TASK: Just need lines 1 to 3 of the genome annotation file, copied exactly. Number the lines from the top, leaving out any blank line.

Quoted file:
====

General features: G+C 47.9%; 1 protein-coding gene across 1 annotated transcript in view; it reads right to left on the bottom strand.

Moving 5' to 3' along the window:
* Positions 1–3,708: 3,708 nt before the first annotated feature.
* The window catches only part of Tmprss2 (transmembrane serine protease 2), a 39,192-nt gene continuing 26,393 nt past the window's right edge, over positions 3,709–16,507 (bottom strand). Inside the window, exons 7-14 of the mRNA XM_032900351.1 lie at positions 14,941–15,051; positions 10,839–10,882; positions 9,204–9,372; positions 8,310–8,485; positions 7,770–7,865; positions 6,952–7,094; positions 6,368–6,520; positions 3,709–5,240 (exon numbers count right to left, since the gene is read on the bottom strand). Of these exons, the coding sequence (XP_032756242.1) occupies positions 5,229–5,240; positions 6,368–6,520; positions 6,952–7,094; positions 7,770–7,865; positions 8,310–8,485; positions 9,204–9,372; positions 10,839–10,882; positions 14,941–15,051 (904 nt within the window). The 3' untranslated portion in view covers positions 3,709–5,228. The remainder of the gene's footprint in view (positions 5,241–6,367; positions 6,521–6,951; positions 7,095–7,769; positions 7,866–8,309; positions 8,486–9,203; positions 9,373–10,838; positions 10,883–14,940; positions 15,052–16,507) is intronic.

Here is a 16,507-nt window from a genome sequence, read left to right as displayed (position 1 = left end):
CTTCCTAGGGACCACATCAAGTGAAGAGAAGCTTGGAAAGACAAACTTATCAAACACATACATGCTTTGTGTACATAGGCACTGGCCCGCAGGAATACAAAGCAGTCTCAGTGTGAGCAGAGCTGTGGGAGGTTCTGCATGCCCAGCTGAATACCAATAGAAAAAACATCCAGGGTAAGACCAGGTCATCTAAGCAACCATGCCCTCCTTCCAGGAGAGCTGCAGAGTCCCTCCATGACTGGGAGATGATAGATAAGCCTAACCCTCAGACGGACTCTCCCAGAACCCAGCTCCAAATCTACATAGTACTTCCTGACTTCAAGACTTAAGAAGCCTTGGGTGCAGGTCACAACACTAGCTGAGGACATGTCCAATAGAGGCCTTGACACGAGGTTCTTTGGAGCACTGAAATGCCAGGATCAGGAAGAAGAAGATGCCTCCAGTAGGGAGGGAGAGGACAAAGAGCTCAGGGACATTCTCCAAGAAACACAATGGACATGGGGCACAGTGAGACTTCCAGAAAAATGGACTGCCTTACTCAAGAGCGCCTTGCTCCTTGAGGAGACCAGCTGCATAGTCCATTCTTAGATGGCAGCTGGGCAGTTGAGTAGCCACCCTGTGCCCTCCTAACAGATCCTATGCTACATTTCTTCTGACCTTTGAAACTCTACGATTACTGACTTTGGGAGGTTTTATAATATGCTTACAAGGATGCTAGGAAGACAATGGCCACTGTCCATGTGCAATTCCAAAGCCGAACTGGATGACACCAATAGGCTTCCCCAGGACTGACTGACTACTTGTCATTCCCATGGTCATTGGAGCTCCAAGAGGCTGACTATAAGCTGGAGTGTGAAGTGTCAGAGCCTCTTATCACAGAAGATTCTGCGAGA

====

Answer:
General features: G+C 47.9%; 1 protein-coding gene across 1 annotated transcript in view; it reads right to left on the bottom strand.

Moving 5' to 3' along the window:
* Positions 1–3,708: 3,708 nt before the first annotated feature.